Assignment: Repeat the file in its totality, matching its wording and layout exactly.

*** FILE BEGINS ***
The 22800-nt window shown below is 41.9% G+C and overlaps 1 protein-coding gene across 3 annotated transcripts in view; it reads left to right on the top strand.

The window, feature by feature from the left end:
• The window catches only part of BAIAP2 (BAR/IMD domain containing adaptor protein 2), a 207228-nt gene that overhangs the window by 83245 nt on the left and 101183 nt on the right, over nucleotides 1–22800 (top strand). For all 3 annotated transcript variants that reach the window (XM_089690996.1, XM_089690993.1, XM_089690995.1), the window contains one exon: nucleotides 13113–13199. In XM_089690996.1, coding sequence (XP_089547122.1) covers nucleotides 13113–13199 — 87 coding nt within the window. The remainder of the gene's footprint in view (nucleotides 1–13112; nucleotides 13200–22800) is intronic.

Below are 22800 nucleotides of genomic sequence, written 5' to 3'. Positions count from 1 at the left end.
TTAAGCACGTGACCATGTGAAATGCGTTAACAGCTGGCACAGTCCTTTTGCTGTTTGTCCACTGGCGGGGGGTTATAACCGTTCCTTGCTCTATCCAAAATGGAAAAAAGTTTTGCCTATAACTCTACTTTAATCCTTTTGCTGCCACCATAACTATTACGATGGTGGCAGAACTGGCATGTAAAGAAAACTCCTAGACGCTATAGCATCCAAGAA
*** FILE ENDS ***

The 22800-nt window shown below is 41.9% G+C and overlaps 1 protein-coding gene across 3 annotated transcripts in view; it reads left to right on the top strand.

The window, feature by feature from the left end:
• The window catches only part of BAIAP2 (BAR/IMD domain containing adaptor protein 2), a 207228-nt gene that overhangs the window by 83245 nt on the left and 101183 nt on the right, over nucleotides 1–22800 (top strand). For all 3 annotated transcript variants that reach the window (XM_089690996.1, XM_089690993.1, XM_089690995.1), the window contains one exon: nucleotides 13113–13199. In XM_089690996.1, coding sequence (XP_089547122.1) covers nucleotides 13113–13199 — 87 coding nt within the window. The remainder of the gene's footprint in view (nucleotides 1–13112; nucleotides 13200–22800) is intronic.

Below are 22800 nucleotides of genomic sequence, written 5' to 3'. Positions count from 1 at the left end.
TTAAGCACGTGACCATGTGAAATGCGTTAACAGCTGGCACAGTCCTTTTGCTGTTTGTCCACTGGCGGGGGGTTATAACCGTTCCTTGCTCTATCCAAAATGGAAAAAAGTTTTGCCTATAACTCTACTTTAATCCTTTTGCTGCCACCATAACTATTACGATGGTGGCAGAACTGGCATGTAAAGAAAACTCCTAGACGCTATAGCATCCAAGAA